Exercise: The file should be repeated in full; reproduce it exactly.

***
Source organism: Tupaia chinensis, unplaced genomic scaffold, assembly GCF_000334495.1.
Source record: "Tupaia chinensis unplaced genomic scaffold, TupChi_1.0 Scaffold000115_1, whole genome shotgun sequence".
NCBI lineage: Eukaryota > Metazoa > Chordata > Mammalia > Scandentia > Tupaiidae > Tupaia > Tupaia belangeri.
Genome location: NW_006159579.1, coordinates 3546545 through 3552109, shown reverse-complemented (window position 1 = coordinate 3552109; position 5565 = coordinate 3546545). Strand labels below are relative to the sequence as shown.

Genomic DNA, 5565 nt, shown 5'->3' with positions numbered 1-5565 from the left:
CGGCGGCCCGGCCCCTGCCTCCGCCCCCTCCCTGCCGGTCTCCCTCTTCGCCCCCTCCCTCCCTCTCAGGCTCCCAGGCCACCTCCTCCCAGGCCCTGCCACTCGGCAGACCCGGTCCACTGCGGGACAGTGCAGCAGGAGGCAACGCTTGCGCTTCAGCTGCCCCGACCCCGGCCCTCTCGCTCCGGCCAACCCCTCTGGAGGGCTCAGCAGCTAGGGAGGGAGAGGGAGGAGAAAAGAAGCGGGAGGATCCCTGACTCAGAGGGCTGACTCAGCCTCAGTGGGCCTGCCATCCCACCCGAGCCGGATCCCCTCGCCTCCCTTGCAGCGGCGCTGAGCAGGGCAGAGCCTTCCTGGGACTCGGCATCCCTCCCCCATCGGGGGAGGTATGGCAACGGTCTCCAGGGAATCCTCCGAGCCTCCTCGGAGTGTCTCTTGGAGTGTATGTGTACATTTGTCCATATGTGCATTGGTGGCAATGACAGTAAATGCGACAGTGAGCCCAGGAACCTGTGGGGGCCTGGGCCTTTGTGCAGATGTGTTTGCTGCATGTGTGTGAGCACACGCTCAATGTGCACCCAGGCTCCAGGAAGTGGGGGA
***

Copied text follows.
Source organism: Tupaia chinensis, unplaced genomic scaffold, assembly GCF_000334495.1.
Source record: "Tupaia chinensis unplaced genomic scaffold, TupChi_1.0 Scaffold000115_1, whole genome shotgun sequence".
NCBI lineage: Eukaryota > Metazoa > Chordata > Mammalia > Scandentia > Tupaiidae > Tupaia > Tupaia belangeri.
Genome location: NW_006159579.1, coordinates 3546545 through 3552109, shown reverse-complemented (window position 1 = coordinate 3552109; position 5565 = coordinate 3546545). Strand labels below are relative to the sequence as shown.

Genomic DNA, 5565 nt, shown 5'->3' with positions numbered 1-5565 from the left:
CGGCGGCCCGGCCCCTGCCTCCGCCCCCTCCCTGCCGGTCTCCCTCTTCGCCCCCTCCCTCCCTCTCAGGCTCCCAGGCCACCTCCTCCCAGGCCCTGCCACTCGGCAGACCCGGTCCACTGCGGGACAGTGCAGCAGGAGGCAACGCTTGCGCTTCAGCTGCCCCGACCCCGGCCCTCTCGCTCCGGCCAACCCCTCTGGAGGGCTCAGCAGCTAGGGAGGGAGAGGGAGGAGAAAAGAAGCGGGAGGATCCCTGACTCAGAGGGCTGACTCAGCCTCAGTGGGCCTGCCATCCCACCCGAGCCGGATCCCCTCGCCTCCCTTGCAGCGGCGCTGAGCAGGGCAGAGCCTTCCTGGGACTCGGCATCCCTCCCCCATCGGGGGAGGTATGGCAACGGTCTCCAGGGAATCCTCCGAGCCTCCTCGGAGTGTCTCTTGGAGTGTATGTGTACATTTGTCCATATGTGCATTGGTGGCAATGACAGTAAATGCGACAGTGAGCCCAGGAACCTGTGGGGGCCTGGGCCTTTGTGCAGATGTGTTTGCTGCATGTGTGTGAGCACACGCTCAATGTGCACCCAGGCTCCAGGAAGTGGGGGA